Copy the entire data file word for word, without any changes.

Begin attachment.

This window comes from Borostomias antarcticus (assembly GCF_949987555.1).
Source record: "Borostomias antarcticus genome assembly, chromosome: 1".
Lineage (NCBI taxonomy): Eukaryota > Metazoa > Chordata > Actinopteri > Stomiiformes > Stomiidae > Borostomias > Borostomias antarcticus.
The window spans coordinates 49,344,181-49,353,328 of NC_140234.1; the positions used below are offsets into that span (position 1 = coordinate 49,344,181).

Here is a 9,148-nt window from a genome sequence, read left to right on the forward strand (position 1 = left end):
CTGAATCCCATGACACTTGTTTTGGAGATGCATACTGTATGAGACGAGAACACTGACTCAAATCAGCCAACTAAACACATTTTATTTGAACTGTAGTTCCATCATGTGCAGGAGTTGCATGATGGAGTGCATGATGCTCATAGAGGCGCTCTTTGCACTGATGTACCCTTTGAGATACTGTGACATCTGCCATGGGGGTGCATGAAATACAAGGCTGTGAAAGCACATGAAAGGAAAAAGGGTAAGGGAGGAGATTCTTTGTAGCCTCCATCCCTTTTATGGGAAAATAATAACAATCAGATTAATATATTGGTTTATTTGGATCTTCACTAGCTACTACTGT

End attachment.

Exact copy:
This window comes from Borostomias antarcticus (assembly GCF_949987555.1).
Source record: "Borostomias antarcticus genome assembly, chromosome: 1".
Lineage (NCBI taxonomy): Eukaryota > Metazoa > Chordata > Actinopteri > Stomiiformes > Stomiidae > Borostomias > Borostomias antarcticus.
The window spans coordinates 49,344,181-49,353,328 of NC_140234.1; the positions used below are offsets into that span (position 1 = coordinate 49,344,181).

Here is a 9,148-nt window from a genome sequence, read left to right on the forward strand (position 1 = left end):
CTGAATCCCATGACACTTGTTTTGGAGATGCATACTGTATGAGACGAGAACACTGACTCAAATCAGCCAACTAAACACATTTTATTTGAACTGTAGTTCCATCATGTGCAGGAGTTGCATGATGGAGTGCATGATGCTCATAGAGGCGCTCTTTGCACTGATGTACCCTTTGAGATACTGTGACATCTGCCATGGGGGTGCATGAAATACAAGGCTGTGAAAGCACATGAAAGGAAAAAGGGTAAGGGAGGAGATTCTTTGTAGCCTCCATCCCTTTTATGGGAAAATAATAACAATCAGATTAATATATTGGTTTATTTGGATCTTCACTAGCTACTACTGT